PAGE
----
Subscribers recently posed interesting questions concerning the information in Condo Receivers Help Collect Assessments such as the following:
Does the Blank receivership work for HOA’s as well?
How would the association/manager/board find out if tenants live in a specific unit and the association docs does not include the screening approval procedure for renters?
The Condominium Act specifically permits the Association to ask the Court to appoint a receiver to collect rental income when the unit owner fails to pay assessments. Section 718.116, Florida Statutes, provides, in relevant part, as follows:
If the unit owner remains in possession of the unit after a foreclosure judgment has been entered, the court, in its discretion, may require the unit owner to pay a reasonable rental for the unit. If the unit is rented or leased during the pendency of the foreclosure action, the association is entitled to the appointment of a receiver to collect the rent. The expenses of the receiver shall be paid by the party which does not prevail in the foreclosure action.
The Homeowners’ Act and specifically Section 720.3085, Florida Statutes contains language identical to the above. Thus, an Association with several tenant-occupied homes in foreclosure may petition the court for similar relief.
The receiver appointed in the cases mentioned, Seth Heller, advises he uses a number of different tactics to determine whether units/homes are occupied by tenants, including knocking on doors and requesting information at the guard gate. Surprisingly, many tenants are willing to share information, especially if they have a better chance of avoiding being displaced from the foreclosure.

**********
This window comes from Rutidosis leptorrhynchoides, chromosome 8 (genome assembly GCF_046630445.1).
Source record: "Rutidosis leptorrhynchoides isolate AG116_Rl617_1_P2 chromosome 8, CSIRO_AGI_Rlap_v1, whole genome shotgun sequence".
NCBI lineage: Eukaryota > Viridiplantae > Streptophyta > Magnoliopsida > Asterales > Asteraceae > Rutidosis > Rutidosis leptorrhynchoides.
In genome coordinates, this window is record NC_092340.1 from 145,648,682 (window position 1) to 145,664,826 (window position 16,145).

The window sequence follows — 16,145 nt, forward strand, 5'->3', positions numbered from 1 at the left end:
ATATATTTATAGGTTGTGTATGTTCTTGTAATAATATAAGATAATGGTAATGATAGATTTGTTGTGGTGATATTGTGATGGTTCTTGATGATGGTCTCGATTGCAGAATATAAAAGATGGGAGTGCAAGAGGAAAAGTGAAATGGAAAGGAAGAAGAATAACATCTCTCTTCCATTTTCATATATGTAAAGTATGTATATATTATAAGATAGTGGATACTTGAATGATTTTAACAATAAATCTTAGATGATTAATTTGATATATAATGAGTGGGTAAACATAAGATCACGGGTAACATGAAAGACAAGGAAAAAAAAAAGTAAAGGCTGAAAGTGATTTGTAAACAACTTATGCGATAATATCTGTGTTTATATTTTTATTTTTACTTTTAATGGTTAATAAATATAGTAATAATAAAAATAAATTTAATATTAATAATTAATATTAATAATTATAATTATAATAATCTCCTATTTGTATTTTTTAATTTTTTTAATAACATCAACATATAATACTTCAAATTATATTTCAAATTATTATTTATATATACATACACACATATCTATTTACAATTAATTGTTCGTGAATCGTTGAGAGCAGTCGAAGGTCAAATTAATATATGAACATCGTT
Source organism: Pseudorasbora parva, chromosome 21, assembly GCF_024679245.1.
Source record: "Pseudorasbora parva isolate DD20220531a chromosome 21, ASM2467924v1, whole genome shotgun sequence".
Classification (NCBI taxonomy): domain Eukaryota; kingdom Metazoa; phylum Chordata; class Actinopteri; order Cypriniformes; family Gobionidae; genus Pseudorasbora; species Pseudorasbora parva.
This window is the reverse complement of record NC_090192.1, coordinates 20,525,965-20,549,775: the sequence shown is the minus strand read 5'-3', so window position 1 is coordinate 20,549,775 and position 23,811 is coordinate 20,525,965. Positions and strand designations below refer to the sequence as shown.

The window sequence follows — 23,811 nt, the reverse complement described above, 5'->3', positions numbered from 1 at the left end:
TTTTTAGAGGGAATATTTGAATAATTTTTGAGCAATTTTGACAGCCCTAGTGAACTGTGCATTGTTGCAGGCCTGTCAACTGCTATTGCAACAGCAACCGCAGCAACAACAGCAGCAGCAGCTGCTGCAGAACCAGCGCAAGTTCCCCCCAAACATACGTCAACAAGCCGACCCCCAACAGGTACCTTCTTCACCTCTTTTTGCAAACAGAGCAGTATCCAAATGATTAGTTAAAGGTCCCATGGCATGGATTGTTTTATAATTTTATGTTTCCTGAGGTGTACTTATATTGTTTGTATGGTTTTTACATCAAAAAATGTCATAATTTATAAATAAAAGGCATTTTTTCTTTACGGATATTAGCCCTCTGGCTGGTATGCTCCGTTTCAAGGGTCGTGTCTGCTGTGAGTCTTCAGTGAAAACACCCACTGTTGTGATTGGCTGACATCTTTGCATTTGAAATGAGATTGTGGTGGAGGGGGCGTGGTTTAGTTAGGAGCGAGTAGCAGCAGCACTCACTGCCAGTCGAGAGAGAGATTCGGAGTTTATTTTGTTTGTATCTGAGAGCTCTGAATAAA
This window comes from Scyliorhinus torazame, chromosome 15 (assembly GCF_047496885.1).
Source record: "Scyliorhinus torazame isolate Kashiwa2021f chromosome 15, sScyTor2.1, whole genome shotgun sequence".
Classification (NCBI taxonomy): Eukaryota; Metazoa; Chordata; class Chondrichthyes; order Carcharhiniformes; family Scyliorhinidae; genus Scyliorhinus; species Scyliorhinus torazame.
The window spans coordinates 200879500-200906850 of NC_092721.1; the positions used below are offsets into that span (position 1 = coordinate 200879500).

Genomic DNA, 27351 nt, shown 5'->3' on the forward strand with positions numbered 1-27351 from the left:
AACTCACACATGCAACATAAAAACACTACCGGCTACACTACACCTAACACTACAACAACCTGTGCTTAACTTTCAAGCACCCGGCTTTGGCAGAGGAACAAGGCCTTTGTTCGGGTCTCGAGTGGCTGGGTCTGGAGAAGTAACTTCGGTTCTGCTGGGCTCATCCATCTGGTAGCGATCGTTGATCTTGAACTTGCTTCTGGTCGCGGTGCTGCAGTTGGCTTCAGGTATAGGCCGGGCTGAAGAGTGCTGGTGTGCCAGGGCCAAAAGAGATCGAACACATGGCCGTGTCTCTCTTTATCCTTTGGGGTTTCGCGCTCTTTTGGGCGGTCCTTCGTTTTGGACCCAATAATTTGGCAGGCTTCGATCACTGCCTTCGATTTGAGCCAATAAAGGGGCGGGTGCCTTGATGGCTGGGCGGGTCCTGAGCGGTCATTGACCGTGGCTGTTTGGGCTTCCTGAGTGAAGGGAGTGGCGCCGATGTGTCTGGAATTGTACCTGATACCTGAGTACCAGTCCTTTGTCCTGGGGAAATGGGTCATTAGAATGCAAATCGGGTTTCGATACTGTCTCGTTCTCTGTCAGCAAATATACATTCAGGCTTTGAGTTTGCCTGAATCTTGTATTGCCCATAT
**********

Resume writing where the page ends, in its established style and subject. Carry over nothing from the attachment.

Another reader posted the following question & comment:
I’m not clear on whether the ruling allows associations
which are not in receivership (lacking a properly elected
BOD) to collect rents directly. Or am I misinterpreting
the term ‘receiver’?
Thanks again for providing important information to
those of us who are interested enough to want to learn…
now if we could only find a way to educate those who don’t.
The receivership explained in the previous post is not a full receivership contemplated by the Statutes in the event there not enough people willing to volunteer for the board. This program is referred to as a ‘mini-receivership’ where the Order is specifically tailored to apply to units occupied by tenants, when the owners are facing foreclosure. Thus, the Board of Directors retains complete control of Association operations and the receiver (often along with the help of management, staff or independent contractors) administers rental payments that would be paid to owners if the Order were not in place. A ‘blanket’ order saves the Association thousands of dollars in attorneys fees, since the Association only has to file the Motion/Petition and attend the hearing once, instead of in every foreclosure case filed. A Court Order is required, but the role of the receiver is limited.
Please let us know about your experiences (good or bad) with this program or other efforts employed to collect assessments.